Wearing a mask or a face covering

Wearing a mask or a face covering reduces the risk of transmission of several infectious respiratory diseases.

People wearing a mask or face covering are required to continue applying the other protective health measures. For more information, consult the page Steps for limiting the spread of respiratory infectious diseases.

Visors (face shields) or plexiglass barriers canot replace masks or face coverings.

When to wear a mask or a face covering

The following individuals are recommended to wear a mask:

  • People who have symptoms of a respiratory infectious disease (cough, sore throat or nasal congestion)
  • People with weakened immune systems
  • People who have a health condition that makes them vulnerable
  • People aged 60 and over
  • Pregnant women
  • In the presence of vulnerable people due to their health or age (over 60 years old)
  • In the presence of a baby under 3 months, except for the immediate family
  • In busy places (except schools and daycares)

Healthcare facilities

Masks or face coverings are mandatory for all individuals going to general or specialized hospital centres (excluding psychiatric hospitals), private or public CHSLDs, a CLSC or medical clinics with a practising physician, nurse or nursing assistant.

When they arrive there, staff may ask them to put on a mask.

Masks or face coverings are not mandatory in facilities that exclusively offer mental health services.

Workplaces

It can be mandatory to wear a mask in some workplaces, particularly for healthcare workers.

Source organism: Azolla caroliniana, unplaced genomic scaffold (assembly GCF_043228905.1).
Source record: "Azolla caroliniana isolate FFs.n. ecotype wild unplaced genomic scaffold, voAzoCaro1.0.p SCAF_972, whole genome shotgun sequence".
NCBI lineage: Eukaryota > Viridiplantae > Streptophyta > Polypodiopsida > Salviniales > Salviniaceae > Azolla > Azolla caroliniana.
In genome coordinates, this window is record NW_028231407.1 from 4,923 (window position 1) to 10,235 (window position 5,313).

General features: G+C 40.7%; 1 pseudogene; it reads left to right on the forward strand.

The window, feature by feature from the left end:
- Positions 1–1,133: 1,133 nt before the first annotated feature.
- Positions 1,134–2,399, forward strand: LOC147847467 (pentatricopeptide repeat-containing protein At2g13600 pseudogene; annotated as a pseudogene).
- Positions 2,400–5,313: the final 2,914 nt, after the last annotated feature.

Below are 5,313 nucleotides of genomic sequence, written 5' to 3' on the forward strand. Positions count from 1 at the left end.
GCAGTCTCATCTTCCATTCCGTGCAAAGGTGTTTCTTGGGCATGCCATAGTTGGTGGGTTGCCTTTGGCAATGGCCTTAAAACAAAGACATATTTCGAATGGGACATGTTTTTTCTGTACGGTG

To learn more, see the guides and tools produced by the CNESST This hyperlink will open in a new window..

People who are exempt

People in the following situations are not subject to the obligation to wear a mask or face covering:

  • Children under the age of 10 years
  • People with health conditions preventing them from wearing a mask or face covering:
    • people with a physical disability which makes them unable to put them on or take them off
    • people with a facial deformity
    • people with a cognitive impairment, an intellectual disability, a severe autism spectrum disorder, a drug addiction problem, or a severe mental health problem are incapable of understanding the obligation or would experience significant psychological distress
    • people with a severe skin condition affecting the face or ears that would be seriously exacerbated by wearing a mask or face covering
  • People receiving care or services or performing a physical or other activity that requires them to remove their masks. In such cases, they may remove their mask or face covering only while the care, service or activity takes place
  • People who must temporarily remove their mask or face covering to verify their identity

Individuals exempt from wearing a mask or face covering owing to their health condition are recommended to avoid the places where they are obligatory, whenever possible. However, another person may not limit their access to places where a face covering is obligatory. If they go to those places, exempt individuals are recommended to strictly comply with the physical distancing requirement of keeping one metre away from others, except for those accompanying them, if any.

Furthermore, people with chronic conditions, including cardiovascular and respiratory diseases, are not exempt from wearing a mask or face covering. When possible, these people should preferably wear a procedural mask given that these masks provide better protection.

Last update: December 2, 2022

Notice

Information on the website in no way replaces the opinion of a health professional. If you have questions concerning your health status, consult a professional.

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